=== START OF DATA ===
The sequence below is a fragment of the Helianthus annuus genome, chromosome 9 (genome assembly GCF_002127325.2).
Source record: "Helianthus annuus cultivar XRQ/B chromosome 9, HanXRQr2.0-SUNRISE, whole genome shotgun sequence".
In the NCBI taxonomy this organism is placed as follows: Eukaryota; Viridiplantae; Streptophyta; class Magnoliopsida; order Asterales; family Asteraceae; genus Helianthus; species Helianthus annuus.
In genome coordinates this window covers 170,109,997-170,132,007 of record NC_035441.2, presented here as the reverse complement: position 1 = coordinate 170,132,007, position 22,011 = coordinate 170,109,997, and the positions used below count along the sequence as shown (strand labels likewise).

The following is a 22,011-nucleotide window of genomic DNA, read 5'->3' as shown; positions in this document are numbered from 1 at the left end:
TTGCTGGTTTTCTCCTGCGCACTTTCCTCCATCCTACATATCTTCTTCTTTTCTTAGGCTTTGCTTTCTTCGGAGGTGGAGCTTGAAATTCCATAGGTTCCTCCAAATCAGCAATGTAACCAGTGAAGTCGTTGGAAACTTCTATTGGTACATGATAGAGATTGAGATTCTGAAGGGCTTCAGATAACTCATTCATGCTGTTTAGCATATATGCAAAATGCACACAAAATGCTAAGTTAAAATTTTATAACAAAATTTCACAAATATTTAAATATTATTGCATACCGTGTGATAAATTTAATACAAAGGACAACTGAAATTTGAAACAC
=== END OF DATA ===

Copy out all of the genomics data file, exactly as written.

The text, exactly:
The sequence below is a fragment of the Helianthus annuus genome, chromosome 9 (genome assembly GCF_002127325.2).
Source record: "Helianthus annuus cultivar XRQ/B chromosome 9, HanXRQr2.0-SUNRISE, whole genome shotgun sequence".
In the NCBI taxonomy this organism is placed as follows: Eukaryota; Viridiplantae; Streptophyta; class Magnoliopsida; order Asterales; family Asteraceae; genus Helianthus; species Helianthus annuus.
In genome coordinates this window covers 170,109,997-170,132,007 of record NC_035441.2, presented here as the reverse complement: position 1 = coordinate 170,132,007, position 22,011 = coordinate 170,109,997, and the positions used below count along the sequence as shown (strand labels likewise).

The following is a 22,011-nucleotide window of genomic DNA, read 5'->3' as shown; positions in this document are numbered from 1 at the left end:
TTGCTGGTTTTCTCCTGCGCACTTTCCTCCATCCTACATATCTTCTTCTTTTCTTAGGCTTTGCTTTCTTCGGAGGTGGAGCTTGAAATTCCATAGGTTCCTCCAAATCAGCAATGTAACCAGTGAAGTCGTTGGAAACTTCTATTGGTACATGATAGAGATTGAGATTCTGAAGGGCTTCAGATAACTCATTCATGCTGTTTAGCATATATGCAAAATGCACACAAAATGCTAAGTTAAAATTTTATAACAAAATTTCACAAATATTTAAATATTATTGCATACCGTGTGATAAATTTAATACAAAGGACAACTGAAATTTGAAACAC